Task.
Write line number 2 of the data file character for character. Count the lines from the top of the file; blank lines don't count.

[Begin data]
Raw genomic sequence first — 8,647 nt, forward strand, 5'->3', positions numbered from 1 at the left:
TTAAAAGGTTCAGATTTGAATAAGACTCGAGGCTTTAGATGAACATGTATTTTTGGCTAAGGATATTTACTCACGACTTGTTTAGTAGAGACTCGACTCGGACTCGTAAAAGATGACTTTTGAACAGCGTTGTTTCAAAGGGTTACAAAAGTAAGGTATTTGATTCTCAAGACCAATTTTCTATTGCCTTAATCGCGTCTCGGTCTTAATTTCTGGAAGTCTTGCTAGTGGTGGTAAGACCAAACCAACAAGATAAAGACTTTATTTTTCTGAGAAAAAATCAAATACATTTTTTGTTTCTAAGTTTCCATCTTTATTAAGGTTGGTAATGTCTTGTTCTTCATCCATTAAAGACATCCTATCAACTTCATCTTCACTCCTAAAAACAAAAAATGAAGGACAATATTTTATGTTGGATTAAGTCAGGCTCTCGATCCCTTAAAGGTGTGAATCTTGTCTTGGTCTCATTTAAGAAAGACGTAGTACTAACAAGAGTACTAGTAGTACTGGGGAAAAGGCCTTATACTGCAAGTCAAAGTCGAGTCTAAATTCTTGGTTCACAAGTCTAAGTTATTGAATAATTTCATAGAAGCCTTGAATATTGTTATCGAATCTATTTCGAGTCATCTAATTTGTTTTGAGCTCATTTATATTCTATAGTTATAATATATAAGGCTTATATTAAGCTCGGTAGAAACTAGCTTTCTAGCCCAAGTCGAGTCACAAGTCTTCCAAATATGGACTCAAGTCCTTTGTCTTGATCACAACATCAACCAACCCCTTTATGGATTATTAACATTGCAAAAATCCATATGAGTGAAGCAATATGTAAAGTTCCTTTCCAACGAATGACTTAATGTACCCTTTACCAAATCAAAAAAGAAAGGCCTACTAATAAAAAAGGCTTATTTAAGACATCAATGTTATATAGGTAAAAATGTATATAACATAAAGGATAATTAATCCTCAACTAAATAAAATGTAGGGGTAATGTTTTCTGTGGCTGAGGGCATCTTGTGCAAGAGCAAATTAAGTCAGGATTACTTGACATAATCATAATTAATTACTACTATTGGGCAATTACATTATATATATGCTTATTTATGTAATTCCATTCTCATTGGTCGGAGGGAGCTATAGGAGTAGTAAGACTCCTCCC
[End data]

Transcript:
TTAAAAGGTTCAGATTTGAATAAGACTCGAGGCTTTAGATGAACATGTATTTTTGGCTAAGGATATTTACTCACGACTTGTTTAGTAGAGACTCGACTCGGACTCGTAAAAGATGACTTTTGAACAGCGTTGTTTCAAAGGGTTACAAAAGTAAGGTATTTGATTCTCAAGACCAATTTTCTATTGCCTTAATCGCGTCTCGGTCTTAATTTCTGGAAGTCTTGCTAGTGGTGGTAAGACCAAACCAACAAGATAAAGACTTTATTTTTCTGAGAAAAAATCAAATACATTTTTTGTTTCTAAGTTTCCATCTTTATTAAGGTTGGTAATGTCTTGTTCTTCATCCATTAAAGACATCCTATCAACTTCATCTTCACTCCTAAAAACAAAAAATGAAGGACAATATTTTATGTTGGATTAAGTCAGGCTCTCGATCCCTTAAAGGTGTGAATCTTGTCTTGGTCTCATTTAAGAAAGACGTAGTACTAACAAGAGTACTAGTAGTACTGGGGAAAAGGCCTTATACTGCAAGTCAAAGTCGAGTCTAAATTCTTGGTTCACAAGTCTAAGTTATTGAATAATTTCATAGAAGCCTTGAATATTGTTATCGAATCTATTTCGAGTCATCTAATTTGTTTTGAGCTCATTTATATTCTATAGTTATAATATATAAGGCTTATATTAAGCTCGGTAGAAACTAGCTTTCTAGCCCAAGTCGAGTCACAAGTCTTCCAAATATGGACTCAAGTCCTTTGTCTTGATCACAACATCAACCAACCCCTTTATGGATTATTAACATTGCAAAAATCCATATGAGTGAAGCAATATGTAAAGTTCCTTTCCAACGAATGACTTAATGTACCCTTTACCAAATCAAAAAAGAAAGGCCTACTAATAAAAAAGGCTTATTTAAGACATCAATGTTATATAGGTAAAAATGTATATAACATAAAGGATAATTAATCCTCAACTAAATAAAATGTAGGGGTAATGTTTTCTGTGGCTGAGGGCATCTTGTGCAAGAGCAAATTAAGTCAGGATTACTTGACATAATCATAATTAATTACTACTATTGGGCAATTACATTATATATATGCTTATTTATGTAATTCCATTCTCATTGGTCGGAGGGAGCTATAGGAGTAGTAAGACTCCTCCC